Now that I think about it, that doesn't mean there wasn't an earthquake somewhere. Certainly there are unpopulated areas in the world, and the earth is whatever % ocean.

If a tree falls in the forest... etc.

Breaking news just showed that two boys in Nova Scotia got killed by an escaped python.

I had a thought, or a dream about a python escaping, possibly through a toilet. Now that I think about it more, the thought was based on my time in Africa. The idea of a black mamba or a cobra in bedsheets got me thinking of snakes. That somehow morphed into  a python, which bites and squeezes it's prey to death. I thought of a pet python escaping.

In Nova Scotia, that happened.

Prophetic? No, I don't think so. I'm sure that with 9 billion people in the world, the idea of a python crossed the minds of thousands in the hours preceding this tragedy.

Earthquakes - perhaps it's just dreaming. Perhaps a subtle and forgotten news headline crept into my thoughts, influenced my dream, and bam, I dreamt that I felt the earthquake. Perhaps I have some mental capacity with connection to the earth, and the vibrations that occur resonate with that connection.

The earthquake thing happens when I'm in a semi-deep sleep. I can feel vibrating, and the vibrating continues when I awake. I don't think anything of it. I won't feel it right now, for example, at the computer writing this. It's only when laying in bed, relaxed, at home.

But maybe there are small and large earthquakes around the world every day. Maybe I live in Alberta and the Fracking causes subtle earthquakes close and unreported. Sensing the earthquakes might be a figment of my imagination.

But it's nice to think I have psychic powers.

Sunday, August 04, 2013

The Real Cost of Overtime - Border Guards

The Calgary Herald published an article with apparent outrage at the Canadian Border Guard situation today.

Part of their concern is that the government is paying overtime for border guards to work the long weekends, and that the border guards simply have to wave everyone through because there aren't enough to staff the borders.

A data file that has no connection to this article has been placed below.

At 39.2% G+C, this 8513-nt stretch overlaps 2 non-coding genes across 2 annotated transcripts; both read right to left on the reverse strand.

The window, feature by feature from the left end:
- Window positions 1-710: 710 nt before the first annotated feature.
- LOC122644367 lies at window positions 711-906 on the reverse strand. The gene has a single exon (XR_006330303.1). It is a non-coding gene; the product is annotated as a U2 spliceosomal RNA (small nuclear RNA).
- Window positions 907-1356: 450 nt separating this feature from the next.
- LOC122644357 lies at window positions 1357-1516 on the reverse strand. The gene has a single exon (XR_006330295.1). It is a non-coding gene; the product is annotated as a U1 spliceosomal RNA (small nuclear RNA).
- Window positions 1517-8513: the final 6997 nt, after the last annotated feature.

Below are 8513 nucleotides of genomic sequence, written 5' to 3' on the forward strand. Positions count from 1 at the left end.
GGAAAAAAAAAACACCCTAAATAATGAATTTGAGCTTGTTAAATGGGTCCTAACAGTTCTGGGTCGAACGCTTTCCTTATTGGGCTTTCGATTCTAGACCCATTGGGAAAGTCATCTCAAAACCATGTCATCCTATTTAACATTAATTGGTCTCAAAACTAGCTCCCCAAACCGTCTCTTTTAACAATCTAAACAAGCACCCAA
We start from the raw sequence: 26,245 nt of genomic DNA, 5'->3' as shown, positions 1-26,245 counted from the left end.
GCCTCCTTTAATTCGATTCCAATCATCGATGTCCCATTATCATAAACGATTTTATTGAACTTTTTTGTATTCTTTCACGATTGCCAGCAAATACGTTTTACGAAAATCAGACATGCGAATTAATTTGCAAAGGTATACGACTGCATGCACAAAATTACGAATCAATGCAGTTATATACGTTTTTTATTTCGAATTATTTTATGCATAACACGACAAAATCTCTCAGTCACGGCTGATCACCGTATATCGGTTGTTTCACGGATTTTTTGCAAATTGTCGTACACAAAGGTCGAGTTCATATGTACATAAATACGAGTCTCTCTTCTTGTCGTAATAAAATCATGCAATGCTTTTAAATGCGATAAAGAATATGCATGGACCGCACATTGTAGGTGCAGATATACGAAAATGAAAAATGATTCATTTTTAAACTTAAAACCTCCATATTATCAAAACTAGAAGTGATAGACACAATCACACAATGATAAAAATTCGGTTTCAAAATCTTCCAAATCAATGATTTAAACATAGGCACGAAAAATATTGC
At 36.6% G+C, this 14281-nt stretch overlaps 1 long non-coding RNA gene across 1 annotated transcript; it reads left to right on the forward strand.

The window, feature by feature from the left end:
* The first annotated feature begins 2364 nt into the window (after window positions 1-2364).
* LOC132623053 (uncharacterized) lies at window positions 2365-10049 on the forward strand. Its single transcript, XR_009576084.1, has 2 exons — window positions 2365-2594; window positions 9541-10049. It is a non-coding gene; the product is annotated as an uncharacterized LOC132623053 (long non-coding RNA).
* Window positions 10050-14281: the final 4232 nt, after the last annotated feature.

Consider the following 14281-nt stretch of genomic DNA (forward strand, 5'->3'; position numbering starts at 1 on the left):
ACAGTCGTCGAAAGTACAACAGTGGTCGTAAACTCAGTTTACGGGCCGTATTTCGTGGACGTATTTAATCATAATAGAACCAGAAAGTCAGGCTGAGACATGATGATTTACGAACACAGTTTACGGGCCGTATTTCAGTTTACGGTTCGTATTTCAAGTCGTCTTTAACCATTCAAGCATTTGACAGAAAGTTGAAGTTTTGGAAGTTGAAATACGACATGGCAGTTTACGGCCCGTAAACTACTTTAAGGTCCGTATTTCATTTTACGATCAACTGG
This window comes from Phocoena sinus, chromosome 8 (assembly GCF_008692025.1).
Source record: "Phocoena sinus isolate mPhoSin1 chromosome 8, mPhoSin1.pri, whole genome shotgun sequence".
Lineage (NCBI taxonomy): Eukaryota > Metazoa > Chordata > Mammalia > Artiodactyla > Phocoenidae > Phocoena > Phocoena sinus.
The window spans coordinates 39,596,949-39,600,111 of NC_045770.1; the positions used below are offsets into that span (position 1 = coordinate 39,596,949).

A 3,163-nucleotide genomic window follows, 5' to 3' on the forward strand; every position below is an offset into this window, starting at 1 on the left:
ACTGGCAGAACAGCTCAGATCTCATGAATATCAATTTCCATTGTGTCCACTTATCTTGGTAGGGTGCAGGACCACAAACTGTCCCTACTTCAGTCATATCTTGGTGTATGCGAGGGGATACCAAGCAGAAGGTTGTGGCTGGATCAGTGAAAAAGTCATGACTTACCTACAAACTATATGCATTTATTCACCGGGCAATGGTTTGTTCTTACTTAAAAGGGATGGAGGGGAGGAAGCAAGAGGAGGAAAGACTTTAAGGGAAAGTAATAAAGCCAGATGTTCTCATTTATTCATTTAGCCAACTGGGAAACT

The article feigns outrage that the guards are making double time, and it's costing the Canadian tax payer millions of dollars, when that cost would be alleviated if there were more border guards.


More border guards equals more cost.

Long weekends require maximum border guards, the traffic increases, I don't know, tenfold, a hundredfold. They need every available person to work.

The dynamic doesn't change if you increase the size of the work force 10, 20, 50%. You still want overtime coverage on the busy times. You still have to pay that double time to several border guards. Furthermore, on the actual holiday, all border guards make double time because it is a holiday!

From a tax payer perspective - a single border guard costs the tax payer the following.

Salary - $60,000 per year - subtract income taxes paid back to the government - about $40,000 per year.
Family Benefits, dental, insurance, etc - $12,000 per year.
Training - $5000 per year, higher at the start, balanced over the course of their career, including courses, etc.
So at the end of the day, a border guard costs the tax payers $57,000 per year. More or less, this is a rough cost.

So overtime - The overtime they are paid is at double time, right? On the surface yes, in reality no.
When they get that $60 per hour, their salary is taxed at a much higher rate - close to 50%.
Their normal salary is taxed at about 35%. So dollar for dollar, once taxes are recuperated, the government pays $30 for overtime, and $20 for regular time. So now it's actually closer to time and a half.

But that's not all. By paying overtime instead of hiring more employees, the government doesn't have to pay more into benefits and more into training. So the $12000 per year in benefits doesn't go up. The $5000 a year in training doesn't change.